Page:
Lawmakers demand pediatric residential mental health services
SPRINGFIELD, Ill. (WGEM) - The COVID-19 pandemic continues to take a toll on the mental health of adults and children alike. While there are many options available for adults to get help, Illinois lawmakers and advocates say children are not receiving the residential care they need. Some argue this is a separate health crisis that must be addressed.
This isn’t a new problem. Illinois has seen a decline in human services available for residents since the budget impasse that lasted from 2015 to 2017.
Residential mental health facilities were dismantled under former Gov. Bruce Rauner. While the Pritzker administration continues to invest in this sector, children still end up on waiting lists instead of receiving mental health care.
One of the largest behavioral health care providers in Illinois said all kids should be treated in the least restrictive setting that is safe and effective. Dr. David Gomel, president of Rosecrance Health Services, explained children with Medicaid cannot access the same care that kids with private health insurance receive.
“When kids don’t get treatment, they cycle through hospitalizations and crisis services, their behaviors escalate, they lose time in school or they become involved with the legal system,” Gomel said. “All of these options are bad for kids and their families, are clinically proven inappropriate, and are expensive for the state.”
Gomel says many children wait in emergency rooms or are sent out of state for mental health services far from their families.
Rosecrance is working with the Illinois Department of Healthcare and Family Services to create new options to allow some kids on Medicaid to receive services. However, some providers are calling this the most significant pediatric behavioral health crisis they’ve ever seen.
Several lawmakers called for action as soon as possible and they want the Pritzker administration to create a mental health czar to address these issues.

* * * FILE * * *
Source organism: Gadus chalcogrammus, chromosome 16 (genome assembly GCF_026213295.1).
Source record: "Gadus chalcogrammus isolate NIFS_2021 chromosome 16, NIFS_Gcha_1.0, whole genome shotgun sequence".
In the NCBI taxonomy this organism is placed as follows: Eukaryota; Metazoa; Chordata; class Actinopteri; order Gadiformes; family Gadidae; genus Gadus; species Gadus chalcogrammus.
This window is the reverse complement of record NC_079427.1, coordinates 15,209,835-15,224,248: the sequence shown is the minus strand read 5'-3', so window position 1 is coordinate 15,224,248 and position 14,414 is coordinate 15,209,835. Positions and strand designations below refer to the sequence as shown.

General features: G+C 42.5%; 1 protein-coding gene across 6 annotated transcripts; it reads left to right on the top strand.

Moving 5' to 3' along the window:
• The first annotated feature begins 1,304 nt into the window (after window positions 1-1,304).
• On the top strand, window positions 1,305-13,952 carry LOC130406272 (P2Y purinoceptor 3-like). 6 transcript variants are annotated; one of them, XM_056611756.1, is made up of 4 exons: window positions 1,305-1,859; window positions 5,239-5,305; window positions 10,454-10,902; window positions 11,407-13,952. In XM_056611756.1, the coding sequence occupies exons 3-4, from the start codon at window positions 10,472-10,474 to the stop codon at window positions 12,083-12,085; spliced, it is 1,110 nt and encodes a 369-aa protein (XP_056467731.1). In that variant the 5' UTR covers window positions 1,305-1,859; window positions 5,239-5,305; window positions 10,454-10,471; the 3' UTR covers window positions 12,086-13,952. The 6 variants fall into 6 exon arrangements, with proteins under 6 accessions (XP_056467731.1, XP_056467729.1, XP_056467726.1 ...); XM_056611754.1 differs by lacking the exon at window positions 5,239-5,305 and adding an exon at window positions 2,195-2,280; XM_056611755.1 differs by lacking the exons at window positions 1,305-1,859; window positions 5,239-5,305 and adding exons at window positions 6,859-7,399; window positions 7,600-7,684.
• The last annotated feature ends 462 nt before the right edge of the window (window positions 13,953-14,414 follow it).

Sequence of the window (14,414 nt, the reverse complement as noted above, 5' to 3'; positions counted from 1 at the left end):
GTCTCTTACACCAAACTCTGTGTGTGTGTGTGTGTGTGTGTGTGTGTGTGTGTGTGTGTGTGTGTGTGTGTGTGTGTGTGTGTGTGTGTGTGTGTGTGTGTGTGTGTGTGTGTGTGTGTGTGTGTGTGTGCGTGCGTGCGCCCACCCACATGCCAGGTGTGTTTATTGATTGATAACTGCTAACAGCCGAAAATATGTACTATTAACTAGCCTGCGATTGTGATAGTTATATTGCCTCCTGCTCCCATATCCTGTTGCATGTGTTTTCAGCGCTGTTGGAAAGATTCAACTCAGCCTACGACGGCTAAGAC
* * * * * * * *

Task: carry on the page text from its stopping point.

Members from both sides of the aisle agree the administration must act sooner rather than later. Multiple lawmakers called on HFS officials to step up to the plate and address the issues.
Several state agencies are blaming each other for not ensuring children receive the proper care. Legislators said they are confused by the blame game between HFS, the Illinois Department of Children and Family Services and the State Board of Education.
“What people are forgetting is that we are dealing with children, our most vulnerable voices,” said Rep. Terra Costa Howard (D-Lombard). “You all in these agencies are supposed to be doing this for them. Any voice that they have is their parents who themselves are spending time and resources. That is just not right. This is what’s wrong with government.”
The General Assembly passed several proposals over the past few years to fund more residential beds for behavioral health care patients. Still, they feel that money was not used properly.
Without these services, more kids end up in detention facilities because there is nowhere else for mental health treatment.
“It’s an unfortunate thing that if a child has a mental health issue that leads them into the justice system, the only place that they can go is into a correctional facility,” said Thomas Gregory, director of probation and court services for Vermillion County.
Gregory said that is not the way the system should work for children or young adults. He said juveniles should have rehabilitation services so they don’t come into the justice system later in their life.
HFS officials told lawmakers they’re waiting for federal funding to move forward with a stronger community mental health plan for children. That could take months, but Democrats and Republicans say children cannot wait any longer. What is available for parents with children in crisis right now?
“We have two ways of serving families right now,” said Kristine Herman, the Mental Health Bureau Chief for HFS. “The family support program, which we know is not perfect. We also have interim relief services so that parents can access PRTF services for their children. We’ve been discussing this with Rosecrance, and we have an agreement for them to help us out through the interim relief program.”
Lawmakers say that won’t meet the demand. Rep. Deb Conroy (D-Villa Park) said the program is not good enough, and the department must do better.
“We have kids that are dying and families that are losing their children because we aren’t fixing this. Ok, you have the idea. That’s wonderful. We all want the idea,” Conroy said. “But in the meantime, families are falling apart and children are dying. So we need to put a crisis plan in place until a few months from now, whenever those months come.”
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